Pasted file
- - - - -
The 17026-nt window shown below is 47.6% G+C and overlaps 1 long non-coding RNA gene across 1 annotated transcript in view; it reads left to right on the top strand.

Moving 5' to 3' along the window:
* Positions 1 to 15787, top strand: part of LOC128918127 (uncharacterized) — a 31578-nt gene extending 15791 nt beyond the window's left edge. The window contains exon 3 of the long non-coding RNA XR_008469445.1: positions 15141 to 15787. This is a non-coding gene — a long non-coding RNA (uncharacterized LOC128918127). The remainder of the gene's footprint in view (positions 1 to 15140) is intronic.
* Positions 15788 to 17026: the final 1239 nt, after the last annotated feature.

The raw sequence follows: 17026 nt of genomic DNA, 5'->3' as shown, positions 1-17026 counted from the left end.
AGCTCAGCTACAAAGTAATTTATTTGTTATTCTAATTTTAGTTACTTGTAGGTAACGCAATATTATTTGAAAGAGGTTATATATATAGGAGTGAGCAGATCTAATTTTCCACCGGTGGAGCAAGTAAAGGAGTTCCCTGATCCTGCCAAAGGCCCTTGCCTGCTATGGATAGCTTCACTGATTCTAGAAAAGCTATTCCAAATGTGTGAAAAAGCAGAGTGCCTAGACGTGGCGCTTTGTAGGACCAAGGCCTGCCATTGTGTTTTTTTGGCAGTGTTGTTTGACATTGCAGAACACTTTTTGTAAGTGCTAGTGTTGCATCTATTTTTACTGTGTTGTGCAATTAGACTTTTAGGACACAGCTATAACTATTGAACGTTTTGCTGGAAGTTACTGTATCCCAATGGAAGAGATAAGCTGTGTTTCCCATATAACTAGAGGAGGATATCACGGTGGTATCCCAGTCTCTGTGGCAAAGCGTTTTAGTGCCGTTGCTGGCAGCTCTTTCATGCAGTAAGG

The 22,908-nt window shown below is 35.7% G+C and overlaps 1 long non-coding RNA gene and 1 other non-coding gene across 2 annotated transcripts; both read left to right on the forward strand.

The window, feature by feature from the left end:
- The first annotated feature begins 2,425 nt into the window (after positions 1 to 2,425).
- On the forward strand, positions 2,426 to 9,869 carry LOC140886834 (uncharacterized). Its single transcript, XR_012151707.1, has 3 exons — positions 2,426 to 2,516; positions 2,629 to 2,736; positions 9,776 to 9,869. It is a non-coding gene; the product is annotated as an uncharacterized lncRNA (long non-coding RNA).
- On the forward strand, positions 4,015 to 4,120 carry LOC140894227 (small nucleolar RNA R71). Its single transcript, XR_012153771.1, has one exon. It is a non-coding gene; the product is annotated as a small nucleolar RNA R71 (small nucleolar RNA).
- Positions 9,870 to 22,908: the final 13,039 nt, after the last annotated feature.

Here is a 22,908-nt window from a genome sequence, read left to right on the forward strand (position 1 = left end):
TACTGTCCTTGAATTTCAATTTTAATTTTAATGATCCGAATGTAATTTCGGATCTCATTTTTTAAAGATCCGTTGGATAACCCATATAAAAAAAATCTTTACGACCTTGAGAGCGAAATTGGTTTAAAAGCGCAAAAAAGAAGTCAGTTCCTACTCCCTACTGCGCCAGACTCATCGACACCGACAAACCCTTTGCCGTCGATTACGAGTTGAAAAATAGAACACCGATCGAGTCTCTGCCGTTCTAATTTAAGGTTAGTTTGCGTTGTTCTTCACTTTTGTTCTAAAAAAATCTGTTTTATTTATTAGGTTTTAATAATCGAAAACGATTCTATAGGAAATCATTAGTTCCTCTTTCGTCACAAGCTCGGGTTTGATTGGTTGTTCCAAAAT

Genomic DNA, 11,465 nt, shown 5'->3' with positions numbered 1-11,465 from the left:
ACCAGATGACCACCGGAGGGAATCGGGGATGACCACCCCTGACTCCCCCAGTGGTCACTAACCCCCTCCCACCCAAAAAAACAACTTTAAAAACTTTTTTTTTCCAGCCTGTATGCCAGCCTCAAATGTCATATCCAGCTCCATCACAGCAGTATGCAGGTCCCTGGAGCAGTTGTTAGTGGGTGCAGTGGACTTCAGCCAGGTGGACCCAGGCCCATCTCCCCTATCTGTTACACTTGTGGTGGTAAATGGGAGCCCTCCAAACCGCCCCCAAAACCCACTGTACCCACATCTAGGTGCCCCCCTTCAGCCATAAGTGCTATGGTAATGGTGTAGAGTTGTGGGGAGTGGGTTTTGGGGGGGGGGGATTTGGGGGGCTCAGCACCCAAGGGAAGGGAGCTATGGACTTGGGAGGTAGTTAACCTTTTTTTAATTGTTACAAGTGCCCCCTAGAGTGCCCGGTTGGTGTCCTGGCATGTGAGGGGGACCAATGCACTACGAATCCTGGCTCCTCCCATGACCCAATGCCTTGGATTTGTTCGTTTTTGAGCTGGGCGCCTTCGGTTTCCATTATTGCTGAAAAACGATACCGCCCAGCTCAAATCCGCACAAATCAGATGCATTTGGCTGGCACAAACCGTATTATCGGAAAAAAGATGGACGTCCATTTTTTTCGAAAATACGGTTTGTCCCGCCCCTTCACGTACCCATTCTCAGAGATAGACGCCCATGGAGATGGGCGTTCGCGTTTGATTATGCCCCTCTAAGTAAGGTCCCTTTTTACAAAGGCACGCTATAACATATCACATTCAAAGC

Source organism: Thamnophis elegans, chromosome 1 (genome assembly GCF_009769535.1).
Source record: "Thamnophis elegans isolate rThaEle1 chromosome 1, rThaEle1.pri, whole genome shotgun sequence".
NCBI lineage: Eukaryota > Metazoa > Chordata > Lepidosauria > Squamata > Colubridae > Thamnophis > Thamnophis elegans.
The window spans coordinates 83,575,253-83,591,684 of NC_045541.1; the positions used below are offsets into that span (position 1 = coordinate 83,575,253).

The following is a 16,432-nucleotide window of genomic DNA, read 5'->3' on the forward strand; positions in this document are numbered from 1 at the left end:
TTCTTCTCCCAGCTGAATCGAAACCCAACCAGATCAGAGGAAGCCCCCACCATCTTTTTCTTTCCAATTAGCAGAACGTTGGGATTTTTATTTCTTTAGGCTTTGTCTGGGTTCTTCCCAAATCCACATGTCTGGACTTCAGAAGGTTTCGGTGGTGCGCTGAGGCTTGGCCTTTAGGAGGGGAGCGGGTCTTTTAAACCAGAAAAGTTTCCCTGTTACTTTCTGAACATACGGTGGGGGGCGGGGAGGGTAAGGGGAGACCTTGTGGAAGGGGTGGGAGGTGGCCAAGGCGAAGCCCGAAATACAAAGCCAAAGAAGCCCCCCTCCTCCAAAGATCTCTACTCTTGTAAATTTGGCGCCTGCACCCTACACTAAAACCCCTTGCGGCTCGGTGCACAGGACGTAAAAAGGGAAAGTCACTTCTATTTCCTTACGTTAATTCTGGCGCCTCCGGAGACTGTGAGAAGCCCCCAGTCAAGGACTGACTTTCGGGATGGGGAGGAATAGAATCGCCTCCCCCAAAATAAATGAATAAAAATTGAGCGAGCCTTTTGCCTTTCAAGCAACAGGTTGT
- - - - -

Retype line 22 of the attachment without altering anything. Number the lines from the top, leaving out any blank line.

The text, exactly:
TTCTTCTCCCAGCTGAATCGAAACCCAACCAGATCAGAGGAAGCCCCCACCATCTTTTTCTTTCCAATTAGCAGAACGTTGGGATTTTTATTTCTTTAGGCTTTGTCTGGGTTCTTCCCAAATCCACATGTCTGGACTTCAGAAGGTTTCGGTGGTGCGCTGAGGCTTGGCCTTTAGGAGGGGAGCGGGTCTTTTAAACCAGAAAAGTTTCCCTGTTACTTTCTGAACATACGGTGGGGGGCGGGGAGGGTAAGGGGAGACCTTGTGGAAGGGGTGGGAGGTGGCCAAGGCGAAGCCCGAAATACAAAGCCAAAGAAGCCCCCCTCCTCCAAAGATCTCTACTCTTGTAAATTTGGCGCCTGCACCCTACACTAAAACCCCTTGCGGCTCGGTGCACAGGACGTAAAAAGGGAAAGTCACTTCTATTTCCTTACGTTAATTCTGGCGCCTCCGGAGACTGTGAGAAGCCCCCAGTCAAGGACTGACTTTCGGGATGGGGAGGAATAGAATCGCCTCCCCCAAAATAAATGAATAAAAATTGAGCGAGCCTTTTGCCTTTCAAGCAACAGGTTGT